Deficits exploded for two reasons: the recession, and an explosion of government spending. Even without spending growth, deficits would have grown. If the economy started growing at a healthy pace,  the tide of red ink could be reversed. Creating jobs and stimulating economic growth will reduce deficits and eventually debt.

Washington has been obsessed with cutting deficits through taxes and spending. It’s ignored the option of economic growth. Why? Probably for the same reason that it’s ignored job creation, which is just the other side of that coin: It doesn’t have a clue how to begin. In the partisan warfare over the debt ceiling, spending and taxes, job creation and economic growth have been peripheral issues.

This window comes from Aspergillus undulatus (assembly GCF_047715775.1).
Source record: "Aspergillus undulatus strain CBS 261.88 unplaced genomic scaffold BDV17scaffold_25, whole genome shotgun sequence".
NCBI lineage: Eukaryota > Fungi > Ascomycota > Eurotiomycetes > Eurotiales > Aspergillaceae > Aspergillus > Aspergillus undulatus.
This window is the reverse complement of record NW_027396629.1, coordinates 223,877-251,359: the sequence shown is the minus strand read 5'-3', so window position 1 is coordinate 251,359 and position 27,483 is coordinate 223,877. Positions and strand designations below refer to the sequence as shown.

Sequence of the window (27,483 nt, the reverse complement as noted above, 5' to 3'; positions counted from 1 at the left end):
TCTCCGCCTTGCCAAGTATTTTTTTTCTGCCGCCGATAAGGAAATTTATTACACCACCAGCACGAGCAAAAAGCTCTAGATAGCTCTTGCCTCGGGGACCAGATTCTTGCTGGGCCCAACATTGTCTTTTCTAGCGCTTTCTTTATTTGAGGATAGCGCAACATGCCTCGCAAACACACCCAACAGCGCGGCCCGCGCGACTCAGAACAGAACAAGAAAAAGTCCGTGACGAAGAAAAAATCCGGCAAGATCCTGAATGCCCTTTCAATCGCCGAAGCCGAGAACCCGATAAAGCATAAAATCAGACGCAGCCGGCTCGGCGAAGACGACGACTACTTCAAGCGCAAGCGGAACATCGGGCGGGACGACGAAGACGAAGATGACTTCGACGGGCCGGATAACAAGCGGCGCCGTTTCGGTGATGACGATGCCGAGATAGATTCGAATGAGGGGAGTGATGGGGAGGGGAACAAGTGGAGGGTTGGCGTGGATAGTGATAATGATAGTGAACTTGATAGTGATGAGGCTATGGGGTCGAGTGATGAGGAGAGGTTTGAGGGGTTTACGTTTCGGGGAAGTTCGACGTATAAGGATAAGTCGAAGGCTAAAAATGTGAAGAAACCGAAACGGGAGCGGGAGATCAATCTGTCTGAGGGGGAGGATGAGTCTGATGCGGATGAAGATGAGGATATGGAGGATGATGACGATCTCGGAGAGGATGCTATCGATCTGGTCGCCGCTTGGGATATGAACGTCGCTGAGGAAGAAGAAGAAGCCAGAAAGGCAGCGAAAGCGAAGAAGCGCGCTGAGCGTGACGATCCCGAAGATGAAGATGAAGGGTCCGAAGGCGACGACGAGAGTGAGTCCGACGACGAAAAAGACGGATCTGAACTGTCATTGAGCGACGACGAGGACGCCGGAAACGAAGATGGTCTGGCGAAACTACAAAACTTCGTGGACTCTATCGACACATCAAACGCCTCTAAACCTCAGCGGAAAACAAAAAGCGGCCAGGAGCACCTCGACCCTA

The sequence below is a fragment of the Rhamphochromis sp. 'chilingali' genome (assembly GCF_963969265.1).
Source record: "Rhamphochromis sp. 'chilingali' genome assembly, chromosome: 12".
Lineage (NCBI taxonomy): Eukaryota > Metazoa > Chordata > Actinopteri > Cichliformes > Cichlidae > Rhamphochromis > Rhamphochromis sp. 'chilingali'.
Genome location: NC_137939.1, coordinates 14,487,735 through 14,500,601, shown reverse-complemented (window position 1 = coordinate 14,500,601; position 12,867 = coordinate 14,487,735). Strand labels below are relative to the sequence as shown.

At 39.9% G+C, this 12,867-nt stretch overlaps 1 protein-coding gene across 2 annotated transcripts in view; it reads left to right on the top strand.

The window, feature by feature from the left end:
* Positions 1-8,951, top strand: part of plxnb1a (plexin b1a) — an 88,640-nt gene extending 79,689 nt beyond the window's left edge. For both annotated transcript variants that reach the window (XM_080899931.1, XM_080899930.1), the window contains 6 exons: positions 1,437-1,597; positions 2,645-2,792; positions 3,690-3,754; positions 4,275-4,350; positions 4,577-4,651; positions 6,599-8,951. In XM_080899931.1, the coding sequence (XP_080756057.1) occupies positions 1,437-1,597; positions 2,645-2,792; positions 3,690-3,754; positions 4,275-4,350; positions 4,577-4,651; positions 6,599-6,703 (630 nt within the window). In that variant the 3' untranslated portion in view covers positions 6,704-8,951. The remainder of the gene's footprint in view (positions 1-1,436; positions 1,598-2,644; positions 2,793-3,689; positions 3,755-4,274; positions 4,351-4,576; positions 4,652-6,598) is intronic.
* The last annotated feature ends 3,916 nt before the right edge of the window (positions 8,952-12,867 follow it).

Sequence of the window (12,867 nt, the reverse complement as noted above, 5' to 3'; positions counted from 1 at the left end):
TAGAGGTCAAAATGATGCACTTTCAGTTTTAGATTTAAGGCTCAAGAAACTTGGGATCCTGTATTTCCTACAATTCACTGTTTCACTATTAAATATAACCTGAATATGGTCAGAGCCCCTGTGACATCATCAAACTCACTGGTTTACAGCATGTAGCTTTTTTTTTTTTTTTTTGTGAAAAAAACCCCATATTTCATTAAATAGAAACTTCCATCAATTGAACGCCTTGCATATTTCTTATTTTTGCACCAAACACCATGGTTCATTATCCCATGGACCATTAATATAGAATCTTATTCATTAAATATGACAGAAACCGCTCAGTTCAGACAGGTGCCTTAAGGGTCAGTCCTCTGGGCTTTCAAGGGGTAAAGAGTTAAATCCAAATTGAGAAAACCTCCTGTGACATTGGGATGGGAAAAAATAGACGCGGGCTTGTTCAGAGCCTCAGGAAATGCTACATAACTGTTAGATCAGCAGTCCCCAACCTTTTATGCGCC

The argument that cutting the deficit will spur economic growth  has little historical data to justify it. Causality is in the other direction. Even economists who think the debt is the biggest challenge facing us generally agree: Cutting the deficit will reduce economic growth in the short run by as much as 0.5%. That means a decrease in tax revenues from baseline and a larger deficit. It also means more unemployment.

Balanced budgets are a virtue in times of economic growth. They create confidence in the economy and in our money. That promotes greater investment, more economic growth, more tax revenues, and even more fiscal virtue. When the economy is growing, taxes can be cut without putting budgets into deficit, or money can be put into pension funds and used to pay down debt.

Can, can, can. In times of economic growth, we’ve done none of that. We’ve pushed up spending and cut taxes, putting ourselves further into debt. We’ve put little or nothing into retirement funds, done nothing to bring down health care costs, and so put ourselves in a $61 trillion hole. How much will the economy have to grow to get us out of that one?